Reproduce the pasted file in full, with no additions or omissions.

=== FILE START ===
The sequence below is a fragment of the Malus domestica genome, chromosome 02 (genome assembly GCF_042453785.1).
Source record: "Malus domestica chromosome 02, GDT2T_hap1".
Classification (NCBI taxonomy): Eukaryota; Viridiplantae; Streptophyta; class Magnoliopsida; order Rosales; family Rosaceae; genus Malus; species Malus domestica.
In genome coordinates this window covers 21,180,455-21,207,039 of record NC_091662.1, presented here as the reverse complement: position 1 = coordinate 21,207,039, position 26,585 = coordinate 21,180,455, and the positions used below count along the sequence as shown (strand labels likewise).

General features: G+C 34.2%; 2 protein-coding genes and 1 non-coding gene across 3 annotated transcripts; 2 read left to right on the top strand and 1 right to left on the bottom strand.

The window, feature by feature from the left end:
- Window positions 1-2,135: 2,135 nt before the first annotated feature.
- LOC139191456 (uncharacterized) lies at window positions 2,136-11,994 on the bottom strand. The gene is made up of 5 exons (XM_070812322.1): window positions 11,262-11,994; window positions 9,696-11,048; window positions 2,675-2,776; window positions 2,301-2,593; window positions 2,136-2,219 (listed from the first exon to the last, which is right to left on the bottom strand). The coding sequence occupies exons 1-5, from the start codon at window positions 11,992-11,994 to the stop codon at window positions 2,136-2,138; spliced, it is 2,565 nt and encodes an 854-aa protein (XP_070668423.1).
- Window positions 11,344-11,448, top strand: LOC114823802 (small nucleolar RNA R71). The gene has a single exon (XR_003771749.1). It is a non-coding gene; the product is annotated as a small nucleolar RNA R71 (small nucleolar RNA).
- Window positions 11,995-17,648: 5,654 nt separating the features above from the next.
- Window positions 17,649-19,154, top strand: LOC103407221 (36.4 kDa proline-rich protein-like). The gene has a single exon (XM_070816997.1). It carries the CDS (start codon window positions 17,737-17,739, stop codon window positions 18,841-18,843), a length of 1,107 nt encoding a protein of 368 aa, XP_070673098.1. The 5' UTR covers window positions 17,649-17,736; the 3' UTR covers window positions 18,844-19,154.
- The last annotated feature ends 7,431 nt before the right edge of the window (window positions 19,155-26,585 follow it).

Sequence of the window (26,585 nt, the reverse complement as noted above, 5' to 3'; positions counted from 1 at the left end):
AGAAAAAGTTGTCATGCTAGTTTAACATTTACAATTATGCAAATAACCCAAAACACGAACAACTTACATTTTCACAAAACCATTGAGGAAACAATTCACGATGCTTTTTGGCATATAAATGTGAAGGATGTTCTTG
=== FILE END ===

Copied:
The sequence below is a fragment of the Malus domestica genome, chromosome 02 (genome assembly GCF_042453785.1).
Source record: "Malus domestica chromosome 02, GDT2T_hap1".
Classification (NCBI taxonomy): Eukaryota; Viridiplantae; Streptophyta; class Magnoliopsida; order Rosales; family Rosaceae; genus Malus; species Malus domestica.
In genome coordinates this window covers 21,180,455-21,207,039 of record NC_091662.1, presented here as the reverse complement: position 1 = coordinate 21,207,039, position 26,585 = coordinate 21,180,455, and the positions used below count along the sequence as shown (strand labels likewise).

General features: G+C 34.2%; 2 protein-coding genes and 1 non-coding gene across 3 annotated transcripts; 2 read left to right on the top strand and 1 right to left on the bottom strand.

The window, feature by feature from the left end:
- Window positions 1-2,135: 2,135 nt before the first annotated feature.
- LOC139191456 (uncharacterized) lies at window positions 2,136-11,994 on the bottom strand. The gene is made up of 5 exons (XM_070812322.1): window positions 11,262-11,994; window positions 9,696-11,048; window positions 2,675-2,776; window positions 2,301-2,593; window positions 2,136-2,219 (listed from the first exon to the last, which is right to left on the bottom strand). The coding sequence occupies exons 1-5, from the start codon at window positions 11,992-11,994 to the stop codon at window positions 2,136-2,138; spliced, it is 2,565 nt and encodes an 854-aa protein (XP_070668423.1).
- Window positions 11,344-11,448, top strand: LOC114823802 (small nucleolar RNA R71). The gene has a single exon (XR_003771749.1). It is a non-coding gene; the product is annotated as a small nucleolar RNA R71 (small nucleolar RNA).
- Window positions 11,995-17,648: 5,654 nt separating the features above from the next.
- Window positions 17,649-19,154, top strand: LOC103407221 (36.4 kDa proline-rich protein-like). The gene has a single exon (XM_070816997.1). It carries the CDS (start codon window positions 17,737-17,739, stop codon window positions 18,841-18,843), a length of 1,107 nt encoding a protein of 368 aa, XP_070673098.1. The 5' UTR covers window positions 17,649-17,736; the 3' UTR covers window positions 18,844-19,154.
- The last annotated feature ends 7,431 nt before the right edge of the window (window positions 19,155-26,585 follow it).

Sequence of the window (26,585 nt, the reverse complement as noted above, 5' to 3'; positions counted from 1 at the left end):
AGAAAAAGTTGTCATGCTAGTTTAACATTTACAATTATGCAAATAACCCAAAACACGAACAACTTACATTTTCACAAAACCATTGAGGAAACAATTCACGATGCTTTTTGGCATATAAATGTGAAGGATGTTCTTG